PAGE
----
The command I use with my current dog when I want him to not bark/lunge at other dogs is my silent command (not necessarily the word "silent,"rather whatever command you have firmly established). This command means do not bark or growl – no vocalization. It does the trick. I have taken charge and he obeys.

In terms of meeting people thatI want him to accept: I issue my command that means this is a good person and I expect you to accept them. Again, I have taken control of the situation.

So, that's my take on things.

I remember with my first Doberman, I took him to be evaluated by a protection training person. They did the evaluation – leashed him to a chain link fence and ran a couple tests. Afterward, I was standing there with my dog on leash by my side and the protection professional standing nearby talking to me. My boy was sitting or standing by me and acting neutral. Suddenly, he lunged aggressively at the person with no apparent trigger. I later asked the trainer why my dog did this. He replied "eh, he was bored." My takeaway? Well, basically what I wrote above.

In the following video, take a look at minute marker 22:05 and let it run for a bit. You see this Corso lunge at the person filming, then lunge some more and bark. This, after a good while of standing there not being aggressive. Now, one thing is that the filmer just raised his leg in the air. This might have triggered the dog, but it just overall reminds me of the topic we're discussing. Note that I don't really find the dog trainer in this video to necessarily be someone that I trust, but I like this video because – dang – I love this dog! I want it! A good looking, tall, athletic assertive young Corso.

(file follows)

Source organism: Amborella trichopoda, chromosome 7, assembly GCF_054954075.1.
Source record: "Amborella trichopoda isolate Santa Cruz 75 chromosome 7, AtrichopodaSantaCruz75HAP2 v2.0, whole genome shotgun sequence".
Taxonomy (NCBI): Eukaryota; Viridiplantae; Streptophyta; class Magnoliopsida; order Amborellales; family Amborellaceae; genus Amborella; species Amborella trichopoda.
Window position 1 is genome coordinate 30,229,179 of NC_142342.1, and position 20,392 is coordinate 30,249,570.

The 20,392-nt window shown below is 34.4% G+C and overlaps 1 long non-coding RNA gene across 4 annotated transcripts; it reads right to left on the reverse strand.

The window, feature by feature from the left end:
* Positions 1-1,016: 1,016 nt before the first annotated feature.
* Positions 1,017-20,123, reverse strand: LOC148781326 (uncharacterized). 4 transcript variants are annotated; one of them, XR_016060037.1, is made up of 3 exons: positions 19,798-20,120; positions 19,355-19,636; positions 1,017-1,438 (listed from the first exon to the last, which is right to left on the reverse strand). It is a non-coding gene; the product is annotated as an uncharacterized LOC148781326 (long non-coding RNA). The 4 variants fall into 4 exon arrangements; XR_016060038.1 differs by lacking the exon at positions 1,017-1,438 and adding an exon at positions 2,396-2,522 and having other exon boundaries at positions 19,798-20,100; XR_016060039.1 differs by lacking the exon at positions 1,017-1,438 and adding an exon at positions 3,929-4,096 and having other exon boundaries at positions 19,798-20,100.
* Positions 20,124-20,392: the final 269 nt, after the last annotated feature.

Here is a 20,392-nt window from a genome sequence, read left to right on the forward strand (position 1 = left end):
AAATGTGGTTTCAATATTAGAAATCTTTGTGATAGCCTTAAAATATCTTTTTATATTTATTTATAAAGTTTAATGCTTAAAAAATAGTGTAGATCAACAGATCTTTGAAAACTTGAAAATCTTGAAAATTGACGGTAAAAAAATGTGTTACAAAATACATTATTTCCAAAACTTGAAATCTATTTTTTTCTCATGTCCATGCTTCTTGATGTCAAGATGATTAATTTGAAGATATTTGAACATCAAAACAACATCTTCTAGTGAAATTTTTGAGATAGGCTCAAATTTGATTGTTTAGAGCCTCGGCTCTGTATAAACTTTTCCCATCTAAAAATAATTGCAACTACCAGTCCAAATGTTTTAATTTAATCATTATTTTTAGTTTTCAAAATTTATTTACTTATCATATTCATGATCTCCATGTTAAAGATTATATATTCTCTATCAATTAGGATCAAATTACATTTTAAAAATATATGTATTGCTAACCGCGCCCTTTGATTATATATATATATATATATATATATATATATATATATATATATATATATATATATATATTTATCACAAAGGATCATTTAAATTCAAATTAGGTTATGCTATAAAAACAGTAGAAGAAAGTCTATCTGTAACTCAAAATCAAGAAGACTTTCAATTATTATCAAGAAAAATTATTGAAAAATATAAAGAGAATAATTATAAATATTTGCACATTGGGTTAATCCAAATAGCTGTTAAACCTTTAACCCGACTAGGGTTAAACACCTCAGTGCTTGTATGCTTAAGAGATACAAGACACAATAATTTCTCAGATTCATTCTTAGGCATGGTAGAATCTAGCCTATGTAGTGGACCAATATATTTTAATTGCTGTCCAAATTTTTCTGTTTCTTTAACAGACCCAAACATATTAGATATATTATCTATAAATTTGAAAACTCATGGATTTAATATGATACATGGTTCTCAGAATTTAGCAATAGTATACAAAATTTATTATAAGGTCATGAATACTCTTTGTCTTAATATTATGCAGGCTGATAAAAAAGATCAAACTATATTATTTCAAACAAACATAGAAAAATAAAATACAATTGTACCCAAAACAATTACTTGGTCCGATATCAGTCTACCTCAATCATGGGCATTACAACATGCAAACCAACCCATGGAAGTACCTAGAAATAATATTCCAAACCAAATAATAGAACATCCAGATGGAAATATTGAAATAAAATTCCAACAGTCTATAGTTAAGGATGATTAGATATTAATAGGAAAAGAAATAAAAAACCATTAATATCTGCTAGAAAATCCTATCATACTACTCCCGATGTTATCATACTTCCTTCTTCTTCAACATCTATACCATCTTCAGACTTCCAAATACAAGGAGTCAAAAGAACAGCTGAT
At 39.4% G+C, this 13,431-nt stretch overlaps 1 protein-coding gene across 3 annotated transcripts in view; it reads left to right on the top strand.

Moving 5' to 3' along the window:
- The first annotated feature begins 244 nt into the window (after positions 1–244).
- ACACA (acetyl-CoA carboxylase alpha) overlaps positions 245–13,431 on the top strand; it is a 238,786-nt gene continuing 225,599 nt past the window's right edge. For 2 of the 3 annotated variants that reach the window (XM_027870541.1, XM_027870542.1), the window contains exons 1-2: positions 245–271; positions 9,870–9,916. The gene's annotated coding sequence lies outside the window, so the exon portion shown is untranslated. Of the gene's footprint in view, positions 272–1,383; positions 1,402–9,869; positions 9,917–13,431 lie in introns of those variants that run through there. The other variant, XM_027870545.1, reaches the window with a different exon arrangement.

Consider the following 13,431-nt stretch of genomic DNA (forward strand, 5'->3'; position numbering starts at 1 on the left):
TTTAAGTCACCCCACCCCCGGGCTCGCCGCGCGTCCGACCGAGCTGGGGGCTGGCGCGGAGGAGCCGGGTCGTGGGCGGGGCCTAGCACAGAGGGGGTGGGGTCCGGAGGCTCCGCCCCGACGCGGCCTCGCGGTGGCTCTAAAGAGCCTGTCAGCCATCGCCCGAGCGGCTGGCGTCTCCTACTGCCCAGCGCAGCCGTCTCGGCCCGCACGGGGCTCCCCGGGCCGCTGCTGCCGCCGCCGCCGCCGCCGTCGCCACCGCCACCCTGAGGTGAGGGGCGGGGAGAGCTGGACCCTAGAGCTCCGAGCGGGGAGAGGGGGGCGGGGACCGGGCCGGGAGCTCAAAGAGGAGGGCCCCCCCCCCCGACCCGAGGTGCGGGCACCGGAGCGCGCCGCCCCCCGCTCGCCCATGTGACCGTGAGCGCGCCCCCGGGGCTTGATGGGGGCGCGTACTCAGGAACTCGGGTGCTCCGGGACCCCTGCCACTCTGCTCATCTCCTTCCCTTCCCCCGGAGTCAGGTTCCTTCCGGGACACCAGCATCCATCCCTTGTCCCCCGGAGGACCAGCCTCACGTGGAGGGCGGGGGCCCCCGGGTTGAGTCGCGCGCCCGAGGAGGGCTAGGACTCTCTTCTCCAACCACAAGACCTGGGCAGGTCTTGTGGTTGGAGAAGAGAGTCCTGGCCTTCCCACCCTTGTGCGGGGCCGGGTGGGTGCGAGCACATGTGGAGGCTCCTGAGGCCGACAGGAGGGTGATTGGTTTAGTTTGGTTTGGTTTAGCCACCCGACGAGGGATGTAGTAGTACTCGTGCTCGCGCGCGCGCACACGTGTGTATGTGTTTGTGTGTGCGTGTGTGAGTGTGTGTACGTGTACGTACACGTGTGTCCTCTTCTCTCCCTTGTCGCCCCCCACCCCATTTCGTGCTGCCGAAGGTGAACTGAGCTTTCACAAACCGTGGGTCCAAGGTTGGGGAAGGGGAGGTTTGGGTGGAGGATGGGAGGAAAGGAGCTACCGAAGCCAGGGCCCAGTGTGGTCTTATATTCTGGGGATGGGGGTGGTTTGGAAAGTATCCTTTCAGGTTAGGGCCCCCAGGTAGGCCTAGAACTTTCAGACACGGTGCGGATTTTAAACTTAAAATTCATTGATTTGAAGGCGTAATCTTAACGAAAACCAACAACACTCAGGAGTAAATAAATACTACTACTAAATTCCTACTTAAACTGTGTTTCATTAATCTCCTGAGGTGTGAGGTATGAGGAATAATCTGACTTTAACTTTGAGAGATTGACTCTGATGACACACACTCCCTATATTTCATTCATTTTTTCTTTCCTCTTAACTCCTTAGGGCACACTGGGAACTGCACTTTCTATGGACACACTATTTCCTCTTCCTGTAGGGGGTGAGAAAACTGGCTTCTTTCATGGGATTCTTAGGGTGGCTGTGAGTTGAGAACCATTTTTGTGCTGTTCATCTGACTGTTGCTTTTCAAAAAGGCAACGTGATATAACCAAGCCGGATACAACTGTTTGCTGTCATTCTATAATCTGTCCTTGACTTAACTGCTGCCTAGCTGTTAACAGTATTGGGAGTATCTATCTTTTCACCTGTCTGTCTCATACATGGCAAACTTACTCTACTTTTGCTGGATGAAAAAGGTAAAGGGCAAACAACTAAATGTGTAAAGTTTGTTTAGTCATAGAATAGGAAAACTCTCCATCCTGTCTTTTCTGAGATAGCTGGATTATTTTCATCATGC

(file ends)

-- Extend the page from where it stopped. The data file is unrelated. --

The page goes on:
New Member
Thanks for taking the time to reply. I do take it very seriously. In fact, as I was walking her home, I was contemplating the possibility that the responsible thing to do might be to "re-home" her. I broke my heart, as she has been, otherwise, such a great dog. She is a very big neutered female (120 lbs). When I adopted her I was told she was a "breeder," rescued from very unsanitary conditions: the coat on her back was so thin that you could pretty much see her flesh. She is now in magnificent physical condition with full brindle coat and no health problems at all. Her attachment to me is such that she is never more than six feet from me at any time. Giving her up would feel like one of the biggest fails in my life.... But, one has to be responsible to the community. For reference, she pretty much looks exactly like the very last dog shown in the video, the one the guy is gesticulating in front of.

I will take your advice on not allowing her to advance toward folks she seems excited to meet. I have been guilty of this. In past, when another dog is barking at her, I have always used the method of getting between her and the other dog and forcing her to pay attention to me, rather than the other dog. In some cases I have taken her to ground and forced her to stay on the ground until she calms down, sort of reinforcing the idea:...I've got this.


Thanks again for the response.


Any dog with any amount of training can be "triggered" by something. It could be a bad memory, or a new "unknown thing."
It is normal for all dogs to have those triggers, just as humans do.
The main approach should be to find the triggers. Some can be corrected, and some should be avoided.